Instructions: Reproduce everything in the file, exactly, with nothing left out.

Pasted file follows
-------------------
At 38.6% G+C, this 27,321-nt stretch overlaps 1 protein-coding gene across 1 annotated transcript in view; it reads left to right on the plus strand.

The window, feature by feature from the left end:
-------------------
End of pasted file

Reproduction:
At 38.6% G+C, this 27,321-nt stretch overlaps 1 protein-coding gene across 1 annotated transcript in view; it reads left to right on the plus strand.

The window, feature by feature from the left end: